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Re: Notes on Single Reducer first run

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  • Boot
    ... Fair enough Mike. I hesitate to get into a discussion a few minutes before taking off for a distillate-assisted camping weekend, but I was trying to
    Message 1 of 5 , Aug 28, 2003
      > May I pull you up at this point please? Alcohol (ethanol) is NOT easier
      > to condense because of its lower heat of vaporization. A vapor mix
      > behaves as one unit with a boiling point (hence condensation point)
      > determined by the composition. You can work out the heat given up in
      > condensing by calculating the relative quantities of ethanol at 204
      > cal.gm and water at 540 cal/gm, but they BOTH condense together, not one
      > in preference to the other.


      Fair enough Mike. I hesitate to get into a discussion a few minutes before
      taking off for a distillate-assisted camping weekend, but I was trying to
      suggest in a shorthand sort of way that once he had some alcohol in the
      equation, the condenser's work would be reduced proportionally.

      At the same time, though, my limited experience and common sense tells me
      that the lower the boiling point of the liquid, the harder it is to coerce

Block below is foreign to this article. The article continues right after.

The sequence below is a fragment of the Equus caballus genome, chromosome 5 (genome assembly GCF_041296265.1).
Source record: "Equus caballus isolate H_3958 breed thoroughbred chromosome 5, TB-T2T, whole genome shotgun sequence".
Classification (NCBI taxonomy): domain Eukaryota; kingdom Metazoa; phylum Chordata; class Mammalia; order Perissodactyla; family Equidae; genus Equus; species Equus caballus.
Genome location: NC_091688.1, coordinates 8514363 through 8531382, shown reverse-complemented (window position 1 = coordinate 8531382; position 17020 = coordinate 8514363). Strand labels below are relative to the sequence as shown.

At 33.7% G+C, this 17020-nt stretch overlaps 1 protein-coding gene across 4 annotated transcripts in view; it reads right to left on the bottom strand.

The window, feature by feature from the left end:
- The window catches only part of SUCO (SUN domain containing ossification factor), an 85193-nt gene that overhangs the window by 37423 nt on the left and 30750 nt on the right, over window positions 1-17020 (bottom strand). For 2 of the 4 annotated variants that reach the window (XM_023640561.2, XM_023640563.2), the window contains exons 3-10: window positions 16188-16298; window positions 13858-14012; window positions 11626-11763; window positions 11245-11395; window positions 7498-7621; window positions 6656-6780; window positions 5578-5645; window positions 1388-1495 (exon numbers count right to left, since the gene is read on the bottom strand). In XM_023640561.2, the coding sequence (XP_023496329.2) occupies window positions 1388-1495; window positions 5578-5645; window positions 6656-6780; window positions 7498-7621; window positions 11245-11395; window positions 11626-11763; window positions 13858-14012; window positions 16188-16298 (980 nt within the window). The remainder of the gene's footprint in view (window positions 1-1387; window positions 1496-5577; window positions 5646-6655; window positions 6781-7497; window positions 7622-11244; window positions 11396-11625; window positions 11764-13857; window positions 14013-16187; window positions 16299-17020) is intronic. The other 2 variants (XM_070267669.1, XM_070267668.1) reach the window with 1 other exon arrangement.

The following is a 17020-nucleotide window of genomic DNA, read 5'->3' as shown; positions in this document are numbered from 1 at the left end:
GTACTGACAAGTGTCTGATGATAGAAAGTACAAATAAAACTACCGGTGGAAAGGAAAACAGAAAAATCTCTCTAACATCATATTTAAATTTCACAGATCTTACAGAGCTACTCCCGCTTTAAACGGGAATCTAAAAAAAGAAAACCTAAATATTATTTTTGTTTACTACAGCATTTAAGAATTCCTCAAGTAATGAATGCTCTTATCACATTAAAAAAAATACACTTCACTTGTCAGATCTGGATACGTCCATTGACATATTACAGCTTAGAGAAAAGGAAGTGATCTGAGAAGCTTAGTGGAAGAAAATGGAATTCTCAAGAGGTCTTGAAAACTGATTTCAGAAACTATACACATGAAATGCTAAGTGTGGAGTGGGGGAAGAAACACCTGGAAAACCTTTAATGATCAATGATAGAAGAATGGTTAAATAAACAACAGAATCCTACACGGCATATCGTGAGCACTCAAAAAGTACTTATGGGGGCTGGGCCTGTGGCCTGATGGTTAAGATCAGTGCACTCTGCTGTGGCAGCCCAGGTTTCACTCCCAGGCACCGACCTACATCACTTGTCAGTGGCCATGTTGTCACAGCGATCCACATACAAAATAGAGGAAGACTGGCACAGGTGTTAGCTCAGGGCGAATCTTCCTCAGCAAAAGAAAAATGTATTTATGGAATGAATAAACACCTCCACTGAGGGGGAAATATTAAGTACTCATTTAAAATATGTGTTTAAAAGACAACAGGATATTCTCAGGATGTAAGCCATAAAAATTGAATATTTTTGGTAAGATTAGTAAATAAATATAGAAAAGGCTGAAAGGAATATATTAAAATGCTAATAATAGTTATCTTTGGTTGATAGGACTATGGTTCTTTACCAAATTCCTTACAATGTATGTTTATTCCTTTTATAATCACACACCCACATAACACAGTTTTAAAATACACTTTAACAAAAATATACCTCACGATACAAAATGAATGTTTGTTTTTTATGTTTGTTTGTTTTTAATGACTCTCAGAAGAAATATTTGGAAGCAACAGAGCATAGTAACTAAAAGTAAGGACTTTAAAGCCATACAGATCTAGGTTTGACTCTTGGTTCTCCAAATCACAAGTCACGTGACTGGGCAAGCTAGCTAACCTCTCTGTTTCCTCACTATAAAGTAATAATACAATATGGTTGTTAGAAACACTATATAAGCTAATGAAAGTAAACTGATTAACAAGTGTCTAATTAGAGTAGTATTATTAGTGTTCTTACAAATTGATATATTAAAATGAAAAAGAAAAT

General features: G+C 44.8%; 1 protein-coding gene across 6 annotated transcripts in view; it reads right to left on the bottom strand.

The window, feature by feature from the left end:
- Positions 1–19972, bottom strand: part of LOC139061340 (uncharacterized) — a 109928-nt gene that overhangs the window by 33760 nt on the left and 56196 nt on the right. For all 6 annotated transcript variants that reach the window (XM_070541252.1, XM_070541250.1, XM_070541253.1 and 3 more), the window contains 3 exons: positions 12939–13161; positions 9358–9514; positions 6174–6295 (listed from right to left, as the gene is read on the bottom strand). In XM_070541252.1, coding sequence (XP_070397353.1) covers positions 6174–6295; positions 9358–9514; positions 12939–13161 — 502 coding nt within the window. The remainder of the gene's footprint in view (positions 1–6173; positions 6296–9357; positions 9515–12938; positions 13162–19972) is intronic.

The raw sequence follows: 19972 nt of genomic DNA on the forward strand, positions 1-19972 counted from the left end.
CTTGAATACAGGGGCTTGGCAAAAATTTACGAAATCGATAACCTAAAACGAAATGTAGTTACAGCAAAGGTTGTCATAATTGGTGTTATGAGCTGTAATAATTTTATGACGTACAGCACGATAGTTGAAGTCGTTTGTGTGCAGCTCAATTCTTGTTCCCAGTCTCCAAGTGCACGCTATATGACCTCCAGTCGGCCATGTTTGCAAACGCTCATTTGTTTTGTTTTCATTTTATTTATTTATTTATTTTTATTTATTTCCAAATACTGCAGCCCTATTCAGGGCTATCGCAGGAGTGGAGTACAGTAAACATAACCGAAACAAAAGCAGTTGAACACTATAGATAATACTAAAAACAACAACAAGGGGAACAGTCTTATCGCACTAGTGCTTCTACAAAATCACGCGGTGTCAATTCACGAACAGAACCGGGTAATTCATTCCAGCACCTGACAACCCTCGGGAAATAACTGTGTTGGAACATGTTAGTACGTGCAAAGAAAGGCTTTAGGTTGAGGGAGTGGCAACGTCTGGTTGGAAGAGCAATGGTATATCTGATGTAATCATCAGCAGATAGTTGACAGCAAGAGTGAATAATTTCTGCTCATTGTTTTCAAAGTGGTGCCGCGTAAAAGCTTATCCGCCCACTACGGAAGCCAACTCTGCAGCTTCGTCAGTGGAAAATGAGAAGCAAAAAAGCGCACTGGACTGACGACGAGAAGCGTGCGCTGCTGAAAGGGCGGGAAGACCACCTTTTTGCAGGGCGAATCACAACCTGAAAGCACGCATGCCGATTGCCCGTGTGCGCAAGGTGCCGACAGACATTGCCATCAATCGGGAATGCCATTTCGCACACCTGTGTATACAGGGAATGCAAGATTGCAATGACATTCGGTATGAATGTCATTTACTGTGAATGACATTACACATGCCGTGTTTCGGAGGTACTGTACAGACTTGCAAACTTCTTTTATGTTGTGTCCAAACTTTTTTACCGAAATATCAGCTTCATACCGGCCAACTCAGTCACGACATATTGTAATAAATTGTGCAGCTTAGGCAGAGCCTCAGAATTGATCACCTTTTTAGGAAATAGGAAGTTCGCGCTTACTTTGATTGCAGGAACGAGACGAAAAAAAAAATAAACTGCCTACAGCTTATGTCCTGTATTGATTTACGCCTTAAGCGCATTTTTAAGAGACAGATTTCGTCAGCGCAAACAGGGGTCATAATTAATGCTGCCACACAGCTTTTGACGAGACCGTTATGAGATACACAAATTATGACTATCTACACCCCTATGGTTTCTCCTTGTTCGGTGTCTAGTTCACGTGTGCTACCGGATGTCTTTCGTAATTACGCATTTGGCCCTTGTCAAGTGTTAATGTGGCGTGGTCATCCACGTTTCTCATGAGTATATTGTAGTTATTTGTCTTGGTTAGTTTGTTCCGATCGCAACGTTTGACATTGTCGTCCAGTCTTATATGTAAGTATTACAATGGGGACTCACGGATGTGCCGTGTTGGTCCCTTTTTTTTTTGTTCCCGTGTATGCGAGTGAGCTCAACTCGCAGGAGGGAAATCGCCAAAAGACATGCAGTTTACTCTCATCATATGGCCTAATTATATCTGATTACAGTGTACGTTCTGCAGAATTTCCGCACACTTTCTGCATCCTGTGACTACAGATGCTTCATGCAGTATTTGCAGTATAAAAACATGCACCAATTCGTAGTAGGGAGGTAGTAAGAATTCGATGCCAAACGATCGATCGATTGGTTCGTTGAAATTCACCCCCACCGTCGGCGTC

into condensing. I've noticed that I seem to get some trace (and very
      fragrant) volatiles wafting off my boiler at anywhere from 20 deg C
      upwards. These, with their boiling points so close to the temperature of
      the cooling water, seem unimpressed by it and often continue on their merry
      way out the vent hole. So if the same principle applies to ethanol it might
      partially cancel out any theoretical advantage conferred by its lower heat
      of evaporation. In other words, cooling water at 20C can only offer ethanol
      58 degrees worth of incentive to condense, whereas it can offer water 80
      degrees. In other words, it can do more [negative] work on the water.

      Is this vaguely sensible?

      My apologies for delayed replies.

      Boot
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